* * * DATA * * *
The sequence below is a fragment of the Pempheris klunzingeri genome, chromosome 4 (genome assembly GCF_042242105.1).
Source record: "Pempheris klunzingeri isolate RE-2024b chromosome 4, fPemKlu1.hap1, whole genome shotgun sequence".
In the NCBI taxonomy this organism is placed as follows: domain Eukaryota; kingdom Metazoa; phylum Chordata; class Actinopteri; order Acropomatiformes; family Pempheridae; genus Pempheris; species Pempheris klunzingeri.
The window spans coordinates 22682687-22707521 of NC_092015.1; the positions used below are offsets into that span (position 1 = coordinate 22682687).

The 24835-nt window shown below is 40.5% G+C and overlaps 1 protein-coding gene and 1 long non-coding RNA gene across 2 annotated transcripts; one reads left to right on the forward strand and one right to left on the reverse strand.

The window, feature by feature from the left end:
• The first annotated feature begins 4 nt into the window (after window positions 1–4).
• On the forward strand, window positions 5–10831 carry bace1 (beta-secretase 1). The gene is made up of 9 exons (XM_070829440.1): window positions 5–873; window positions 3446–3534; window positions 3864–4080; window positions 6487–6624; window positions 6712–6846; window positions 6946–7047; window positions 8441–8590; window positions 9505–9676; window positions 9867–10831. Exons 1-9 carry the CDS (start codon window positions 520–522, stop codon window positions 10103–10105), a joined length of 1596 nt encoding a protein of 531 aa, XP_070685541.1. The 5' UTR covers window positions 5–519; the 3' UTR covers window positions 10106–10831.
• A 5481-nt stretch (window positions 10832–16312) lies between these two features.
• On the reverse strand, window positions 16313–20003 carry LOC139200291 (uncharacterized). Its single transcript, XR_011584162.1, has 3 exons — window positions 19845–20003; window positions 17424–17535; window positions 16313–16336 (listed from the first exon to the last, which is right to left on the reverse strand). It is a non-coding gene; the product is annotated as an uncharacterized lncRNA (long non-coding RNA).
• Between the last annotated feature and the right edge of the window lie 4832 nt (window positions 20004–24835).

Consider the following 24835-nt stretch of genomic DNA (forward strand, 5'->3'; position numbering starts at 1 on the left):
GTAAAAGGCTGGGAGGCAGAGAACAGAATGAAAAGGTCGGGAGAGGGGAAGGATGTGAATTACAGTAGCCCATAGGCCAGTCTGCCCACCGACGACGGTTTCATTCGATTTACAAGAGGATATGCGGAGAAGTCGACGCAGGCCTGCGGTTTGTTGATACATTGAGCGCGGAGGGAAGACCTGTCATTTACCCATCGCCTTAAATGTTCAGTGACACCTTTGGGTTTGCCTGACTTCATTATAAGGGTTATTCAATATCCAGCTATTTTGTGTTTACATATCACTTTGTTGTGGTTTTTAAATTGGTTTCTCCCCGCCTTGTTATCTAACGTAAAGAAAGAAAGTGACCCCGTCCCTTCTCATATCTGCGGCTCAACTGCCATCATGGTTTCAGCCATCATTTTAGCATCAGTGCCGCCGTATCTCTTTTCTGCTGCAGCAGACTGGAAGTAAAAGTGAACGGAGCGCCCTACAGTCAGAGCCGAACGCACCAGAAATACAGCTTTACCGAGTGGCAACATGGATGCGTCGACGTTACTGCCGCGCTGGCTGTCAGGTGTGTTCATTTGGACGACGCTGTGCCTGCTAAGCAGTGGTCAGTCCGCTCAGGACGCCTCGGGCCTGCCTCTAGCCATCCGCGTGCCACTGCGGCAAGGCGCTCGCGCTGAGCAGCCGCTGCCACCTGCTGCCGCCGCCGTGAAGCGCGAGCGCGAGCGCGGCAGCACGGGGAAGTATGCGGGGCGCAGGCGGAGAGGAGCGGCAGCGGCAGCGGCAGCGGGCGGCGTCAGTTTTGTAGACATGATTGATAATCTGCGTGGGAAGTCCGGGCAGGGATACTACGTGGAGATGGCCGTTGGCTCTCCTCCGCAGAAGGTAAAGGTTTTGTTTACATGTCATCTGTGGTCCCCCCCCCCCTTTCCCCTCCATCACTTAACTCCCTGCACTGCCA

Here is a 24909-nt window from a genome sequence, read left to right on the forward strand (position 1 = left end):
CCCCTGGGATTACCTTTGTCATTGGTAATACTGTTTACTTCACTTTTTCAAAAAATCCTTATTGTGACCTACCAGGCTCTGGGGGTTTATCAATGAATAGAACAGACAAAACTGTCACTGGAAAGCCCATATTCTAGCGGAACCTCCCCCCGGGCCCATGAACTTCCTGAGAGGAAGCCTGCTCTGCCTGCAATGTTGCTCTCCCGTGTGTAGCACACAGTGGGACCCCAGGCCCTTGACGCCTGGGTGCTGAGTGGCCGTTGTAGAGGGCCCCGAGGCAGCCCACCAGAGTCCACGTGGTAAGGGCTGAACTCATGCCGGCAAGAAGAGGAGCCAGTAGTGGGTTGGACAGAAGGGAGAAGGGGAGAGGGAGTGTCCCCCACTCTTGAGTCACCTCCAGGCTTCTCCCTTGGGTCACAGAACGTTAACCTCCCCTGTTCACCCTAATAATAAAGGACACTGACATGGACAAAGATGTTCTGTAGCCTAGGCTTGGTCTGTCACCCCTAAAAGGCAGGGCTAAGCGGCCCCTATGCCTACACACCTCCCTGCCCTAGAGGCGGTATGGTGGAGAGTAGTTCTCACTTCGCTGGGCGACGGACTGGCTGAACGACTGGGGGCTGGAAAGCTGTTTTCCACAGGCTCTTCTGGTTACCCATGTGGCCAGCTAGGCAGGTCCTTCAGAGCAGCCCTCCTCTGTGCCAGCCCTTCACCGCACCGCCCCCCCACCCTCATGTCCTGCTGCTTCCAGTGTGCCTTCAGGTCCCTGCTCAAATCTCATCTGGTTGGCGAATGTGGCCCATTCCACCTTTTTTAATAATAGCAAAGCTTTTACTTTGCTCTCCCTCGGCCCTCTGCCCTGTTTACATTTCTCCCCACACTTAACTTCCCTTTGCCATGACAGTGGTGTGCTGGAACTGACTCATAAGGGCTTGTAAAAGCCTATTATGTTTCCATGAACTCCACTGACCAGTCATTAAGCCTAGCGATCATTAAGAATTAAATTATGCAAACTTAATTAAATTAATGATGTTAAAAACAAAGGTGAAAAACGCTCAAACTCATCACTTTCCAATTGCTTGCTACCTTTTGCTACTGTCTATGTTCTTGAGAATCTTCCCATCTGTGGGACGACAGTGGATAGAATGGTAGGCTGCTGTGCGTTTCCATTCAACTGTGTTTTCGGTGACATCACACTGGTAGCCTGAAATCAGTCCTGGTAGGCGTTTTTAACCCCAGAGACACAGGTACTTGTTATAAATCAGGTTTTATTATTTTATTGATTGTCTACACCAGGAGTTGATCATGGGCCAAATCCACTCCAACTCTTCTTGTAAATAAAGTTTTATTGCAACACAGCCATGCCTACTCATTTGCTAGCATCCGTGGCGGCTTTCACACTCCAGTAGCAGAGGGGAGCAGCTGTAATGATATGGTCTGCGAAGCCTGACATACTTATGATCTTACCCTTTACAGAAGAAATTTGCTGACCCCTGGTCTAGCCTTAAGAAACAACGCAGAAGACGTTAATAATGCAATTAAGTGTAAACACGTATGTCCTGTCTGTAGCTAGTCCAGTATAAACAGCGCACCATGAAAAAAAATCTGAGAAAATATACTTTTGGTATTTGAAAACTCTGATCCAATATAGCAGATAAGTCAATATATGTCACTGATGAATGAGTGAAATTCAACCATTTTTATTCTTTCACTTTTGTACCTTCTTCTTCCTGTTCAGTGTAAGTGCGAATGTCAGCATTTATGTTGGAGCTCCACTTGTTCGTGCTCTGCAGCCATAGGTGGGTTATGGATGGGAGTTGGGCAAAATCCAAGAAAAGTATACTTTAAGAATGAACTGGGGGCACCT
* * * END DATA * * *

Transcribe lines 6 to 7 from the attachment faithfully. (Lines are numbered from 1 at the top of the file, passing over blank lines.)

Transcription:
The window, feature by feature from the left end:
• The first annotated feature begins 4 nt into the window (after window positions 1–4).